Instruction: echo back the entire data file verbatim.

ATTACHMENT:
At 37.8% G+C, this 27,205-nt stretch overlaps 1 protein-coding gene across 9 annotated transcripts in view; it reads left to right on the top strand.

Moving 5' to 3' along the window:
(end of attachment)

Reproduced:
At 37.8% G+C, this 27,205-nt stretch overlaps 1 protein-coding gene across 9 annotated transcripts in view; it reads left to right on the top strand.

Moving 5' to 3' along the window: